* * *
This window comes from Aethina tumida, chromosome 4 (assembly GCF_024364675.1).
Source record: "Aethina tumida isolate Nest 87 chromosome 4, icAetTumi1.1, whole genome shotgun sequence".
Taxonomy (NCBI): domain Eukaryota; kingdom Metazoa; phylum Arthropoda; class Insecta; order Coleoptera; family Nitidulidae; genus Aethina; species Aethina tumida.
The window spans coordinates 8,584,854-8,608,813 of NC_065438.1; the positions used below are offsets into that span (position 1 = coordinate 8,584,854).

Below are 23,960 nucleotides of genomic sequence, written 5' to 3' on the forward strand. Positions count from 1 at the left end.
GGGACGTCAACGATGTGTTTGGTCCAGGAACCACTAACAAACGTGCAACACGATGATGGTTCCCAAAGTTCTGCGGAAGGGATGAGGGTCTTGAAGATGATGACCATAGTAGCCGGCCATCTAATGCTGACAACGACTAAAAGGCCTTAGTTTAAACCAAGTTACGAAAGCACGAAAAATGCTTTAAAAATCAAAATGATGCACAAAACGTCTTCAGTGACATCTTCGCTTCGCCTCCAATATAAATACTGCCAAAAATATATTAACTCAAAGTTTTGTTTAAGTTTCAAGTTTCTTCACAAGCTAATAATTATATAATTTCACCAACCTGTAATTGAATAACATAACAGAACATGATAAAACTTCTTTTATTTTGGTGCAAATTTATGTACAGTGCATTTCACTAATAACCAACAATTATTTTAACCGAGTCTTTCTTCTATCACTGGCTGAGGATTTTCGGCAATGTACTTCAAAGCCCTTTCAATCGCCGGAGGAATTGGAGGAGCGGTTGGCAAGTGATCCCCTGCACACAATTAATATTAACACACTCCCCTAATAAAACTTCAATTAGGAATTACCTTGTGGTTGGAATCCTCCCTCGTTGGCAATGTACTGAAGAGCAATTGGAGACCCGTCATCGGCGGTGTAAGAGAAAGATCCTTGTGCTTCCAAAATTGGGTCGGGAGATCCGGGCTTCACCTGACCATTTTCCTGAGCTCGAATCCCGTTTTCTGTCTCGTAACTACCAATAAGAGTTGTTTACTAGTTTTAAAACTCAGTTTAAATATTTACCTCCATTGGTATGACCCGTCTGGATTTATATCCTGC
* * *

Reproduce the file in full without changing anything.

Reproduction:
This window comes from Aethina tumida, chromosome 4 (assembly GCF_024364675.1).
Source record: "Aethina tumida isolate Nest 87 chromosome 4, icAetTumi1.1, whole genome shotgun sequence".
Taxonomy (NCBI): domain Eukaryota; kingdom Metazoa; phylum Arthropoda; class Insecta; order Coleoptera; family Nitidulidae; genus Aethina; species Aethina tumida.
The window spans coordinates 8,584,854-8,608,813 of NC_065438.1; the positions used below are offsets into that span (position 1 = coordinate 8,584,854).

Below are 23,960 nucleotides of genomic sequence, written 5' to 3' on the forward strand. Positions count from 1 at the left end.
GGGACGTCAACGATGTGTTTGGTCCAGGAACCACTAACAAACGTGCAACACGATGATGGTTCCCAAAGTTCTGCGGAAGGGATGAGGGTCTTGAAGATGATGACCATAGTAGCCGGCCATCTAATGCTGACAACGACTAAAAGGCCTTAGTTTAAACCAAGTTACGAAAGCACGAAAAATGCTTTAAAAATCAAAATGATGCACAAAACGTCTTCAGTGACATCTTCGCTTCGCCTCCAATATAAATACTGCCAAAAATATATTAACTCAAAGTTTTGTTTAAGTTTCAAGTTTCTTCACAAGCTAATAATTATATAATTTCACCAACCTGTAATTGAATAACATAACAGAACATGATAAAACTTCTTTTATTTTGGTGCAAATTTATGTACAGTGCATTTCACTAATAACCAACAATTATTTTAACCGAGTCTTTCTTCTATCACTGGCTGAGGATTTTCGGCAATGTACTTCAAAGCCCTTTCAATCGCCGGAGGAATTGGAGGAGCGGTTGGCAAGTGATCCCCTGCACACAATTAATATTAACACACTCCCCTAATAAAACTTCAATTAGGAATTACCTTGTGGTTGGAATCCTCCCTCGTTGGCAATGTACTGAAGAGCAATTGGAGACCCGTCATCGGCGGTGTAAGAGAAAGATCCTTGTGCTTCCAAAATTGGGTCGGGAGATCCGGGCTTCACCTGACCATTTTCCTGAGCTCGAATCCCGTTTTCTGTCTCGTAACTACCAATAAGAGTTGTTTACTAGTTTTAAAACTCAGTTTAAATATTTACCTCCATTGGTATGACCCGTCTGGATTTATATCCTGC